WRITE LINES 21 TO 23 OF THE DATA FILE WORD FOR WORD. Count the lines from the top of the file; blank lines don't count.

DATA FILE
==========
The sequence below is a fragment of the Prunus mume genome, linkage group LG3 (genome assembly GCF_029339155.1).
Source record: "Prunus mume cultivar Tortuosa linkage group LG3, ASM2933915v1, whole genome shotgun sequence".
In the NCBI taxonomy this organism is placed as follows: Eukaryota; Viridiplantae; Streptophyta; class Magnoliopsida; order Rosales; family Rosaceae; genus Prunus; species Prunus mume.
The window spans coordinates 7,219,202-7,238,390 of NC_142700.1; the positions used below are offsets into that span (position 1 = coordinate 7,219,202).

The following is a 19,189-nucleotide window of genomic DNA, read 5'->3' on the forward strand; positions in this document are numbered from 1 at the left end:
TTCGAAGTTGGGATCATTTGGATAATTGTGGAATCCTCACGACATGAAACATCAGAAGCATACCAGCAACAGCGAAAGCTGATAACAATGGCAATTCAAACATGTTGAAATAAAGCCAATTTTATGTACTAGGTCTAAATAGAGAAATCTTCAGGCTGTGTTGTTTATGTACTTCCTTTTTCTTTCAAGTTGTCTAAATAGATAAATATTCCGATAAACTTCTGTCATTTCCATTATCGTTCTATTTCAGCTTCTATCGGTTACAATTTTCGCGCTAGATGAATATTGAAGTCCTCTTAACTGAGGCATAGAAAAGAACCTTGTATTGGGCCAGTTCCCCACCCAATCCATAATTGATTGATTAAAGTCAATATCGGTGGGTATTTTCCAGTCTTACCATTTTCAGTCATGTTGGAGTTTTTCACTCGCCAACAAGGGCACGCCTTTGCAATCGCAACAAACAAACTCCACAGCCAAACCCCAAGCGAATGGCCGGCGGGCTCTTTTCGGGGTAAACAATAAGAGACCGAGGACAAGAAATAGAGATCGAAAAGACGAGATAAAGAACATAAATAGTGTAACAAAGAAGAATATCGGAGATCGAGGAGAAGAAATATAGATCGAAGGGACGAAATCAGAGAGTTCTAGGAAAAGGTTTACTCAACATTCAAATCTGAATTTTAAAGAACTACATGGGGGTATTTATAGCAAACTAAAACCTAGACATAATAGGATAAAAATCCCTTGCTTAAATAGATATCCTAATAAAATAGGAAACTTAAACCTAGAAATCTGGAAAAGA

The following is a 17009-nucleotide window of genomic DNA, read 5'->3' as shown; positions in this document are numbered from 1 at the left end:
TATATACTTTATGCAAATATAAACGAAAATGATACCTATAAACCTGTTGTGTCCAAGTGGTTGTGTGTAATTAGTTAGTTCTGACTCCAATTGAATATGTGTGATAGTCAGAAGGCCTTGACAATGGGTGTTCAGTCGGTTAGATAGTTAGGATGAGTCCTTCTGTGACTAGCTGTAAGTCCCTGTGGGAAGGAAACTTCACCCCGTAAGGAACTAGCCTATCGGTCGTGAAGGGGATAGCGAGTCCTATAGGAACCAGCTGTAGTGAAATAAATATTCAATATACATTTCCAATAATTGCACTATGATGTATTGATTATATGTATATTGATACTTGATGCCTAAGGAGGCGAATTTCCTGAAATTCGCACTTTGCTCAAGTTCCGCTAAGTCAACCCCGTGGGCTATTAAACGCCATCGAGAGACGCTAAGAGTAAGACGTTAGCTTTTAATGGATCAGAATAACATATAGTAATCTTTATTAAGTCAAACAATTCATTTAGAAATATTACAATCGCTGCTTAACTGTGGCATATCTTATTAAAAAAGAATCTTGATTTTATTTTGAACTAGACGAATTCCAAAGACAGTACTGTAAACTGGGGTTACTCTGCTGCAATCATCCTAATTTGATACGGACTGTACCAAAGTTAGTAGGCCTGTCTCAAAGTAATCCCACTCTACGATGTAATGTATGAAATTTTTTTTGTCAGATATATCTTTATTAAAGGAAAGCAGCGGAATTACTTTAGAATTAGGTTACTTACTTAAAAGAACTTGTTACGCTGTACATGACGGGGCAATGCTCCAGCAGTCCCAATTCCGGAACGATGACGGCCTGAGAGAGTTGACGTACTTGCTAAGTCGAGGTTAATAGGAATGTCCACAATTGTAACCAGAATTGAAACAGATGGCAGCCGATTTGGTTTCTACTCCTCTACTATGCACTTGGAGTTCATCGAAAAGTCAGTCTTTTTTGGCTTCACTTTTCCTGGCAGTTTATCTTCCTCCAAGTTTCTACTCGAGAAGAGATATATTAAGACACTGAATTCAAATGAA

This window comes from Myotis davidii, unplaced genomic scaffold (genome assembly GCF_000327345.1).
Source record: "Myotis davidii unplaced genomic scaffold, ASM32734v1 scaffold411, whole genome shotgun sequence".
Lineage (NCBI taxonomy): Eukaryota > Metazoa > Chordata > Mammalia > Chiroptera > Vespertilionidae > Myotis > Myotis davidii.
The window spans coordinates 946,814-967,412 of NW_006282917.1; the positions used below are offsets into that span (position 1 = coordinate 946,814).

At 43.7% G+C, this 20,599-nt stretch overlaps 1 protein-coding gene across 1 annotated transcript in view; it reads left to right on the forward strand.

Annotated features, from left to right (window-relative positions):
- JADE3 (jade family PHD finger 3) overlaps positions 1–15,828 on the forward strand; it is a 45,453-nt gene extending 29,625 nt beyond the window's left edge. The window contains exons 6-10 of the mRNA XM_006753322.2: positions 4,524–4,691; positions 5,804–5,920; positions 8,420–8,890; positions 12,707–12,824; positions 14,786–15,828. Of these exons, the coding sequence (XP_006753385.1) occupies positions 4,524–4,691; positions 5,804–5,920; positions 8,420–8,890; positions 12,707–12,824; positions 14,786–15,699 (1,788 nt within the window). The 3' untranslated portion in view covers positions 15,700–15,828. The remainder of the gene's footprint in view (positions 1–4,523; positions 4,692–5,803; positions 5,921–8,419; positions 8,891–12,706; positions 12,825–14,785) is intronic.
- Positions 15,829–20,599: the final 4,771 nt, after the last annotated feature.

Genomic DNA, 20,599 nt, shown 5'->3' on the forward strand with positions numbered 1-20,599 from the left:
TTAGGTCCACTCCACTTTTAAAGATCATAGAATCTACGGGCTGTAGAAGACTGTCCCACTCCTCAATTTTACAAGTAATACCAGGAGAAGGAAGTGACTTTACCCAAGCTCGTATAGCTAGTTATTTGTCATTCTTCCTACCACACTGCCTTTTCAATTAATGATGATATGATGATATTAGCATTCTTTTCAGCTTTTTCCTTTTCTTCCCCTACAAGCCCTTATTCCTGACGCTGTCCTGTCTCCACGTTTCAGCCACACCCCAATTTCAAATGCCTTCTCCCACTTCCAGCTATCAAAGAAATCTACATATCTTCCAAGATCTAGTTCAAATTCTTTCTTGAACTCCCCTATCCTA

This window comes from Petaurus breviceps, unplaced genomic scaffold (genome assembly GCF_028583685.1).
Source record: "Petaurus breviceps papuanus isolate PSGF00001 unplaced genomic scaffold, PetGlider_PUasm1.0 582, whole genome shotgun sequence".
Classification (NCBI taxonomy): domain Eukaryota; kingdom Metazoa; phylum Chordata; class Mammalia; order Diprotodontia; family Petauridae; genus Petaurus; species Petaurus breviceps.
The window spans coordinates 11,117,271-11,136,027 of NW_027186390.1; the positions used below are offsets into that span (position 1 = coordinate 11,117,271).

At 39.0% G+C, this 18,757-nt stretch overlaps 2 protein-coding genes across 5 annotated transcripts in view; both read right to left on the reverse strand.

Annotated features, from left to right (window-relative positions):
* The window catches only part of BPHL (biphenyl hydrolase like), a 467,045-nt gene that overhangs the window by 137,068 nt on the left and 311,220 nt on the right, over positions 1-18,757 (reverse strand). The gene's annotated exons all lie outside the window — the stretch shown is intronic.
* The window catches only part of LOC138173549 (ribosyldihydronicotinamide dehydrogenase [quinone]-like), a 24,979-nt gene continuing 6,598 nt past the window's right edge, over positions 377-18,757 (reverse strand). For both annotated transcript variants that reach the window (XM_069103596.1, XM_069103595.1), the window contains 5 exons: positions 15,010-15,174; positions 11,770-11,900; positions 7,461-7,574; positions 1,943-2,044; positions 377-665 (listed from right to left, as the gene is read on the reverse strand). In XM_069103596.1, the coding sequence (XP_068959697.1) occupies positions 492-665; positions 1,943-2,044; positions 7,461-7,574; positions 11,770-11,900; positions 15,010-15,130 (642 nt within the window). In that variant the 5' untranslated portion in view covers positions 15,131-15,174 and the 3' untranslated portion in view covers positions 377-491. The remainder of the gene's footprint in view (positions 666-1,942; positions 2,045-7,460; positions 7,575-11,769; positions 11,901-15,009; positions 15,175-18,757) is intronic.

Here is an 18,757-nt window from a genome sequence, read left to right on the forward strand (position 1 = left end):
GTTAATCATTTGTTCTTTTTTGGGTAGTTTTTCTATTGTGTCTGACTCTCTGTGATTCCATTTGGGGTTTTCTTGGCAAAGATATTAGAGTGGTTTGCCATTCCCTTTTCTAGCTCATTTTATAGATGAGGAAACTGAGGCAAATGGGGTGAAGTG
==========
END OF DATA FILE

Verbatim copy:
Classification (NCBI taxonomy): domain Eukaryota; kingdom Metazoa; phylum Chordata; class Mammalia; order Diprotodontia; family Petauridae; genus Petaurus; species Petaurus breviceps.
The window spans coordinates 11,117,271-11,136,027 of NW_027186390.1; the positions used below are offsets into that span (position 1 = coordinate 11,117,271).

At 39.0% G+C, this 18,757-nt stretch overlaps 2 protein-coding genes across 5 annotated transcripts in view; both read right to left on the reverse strand.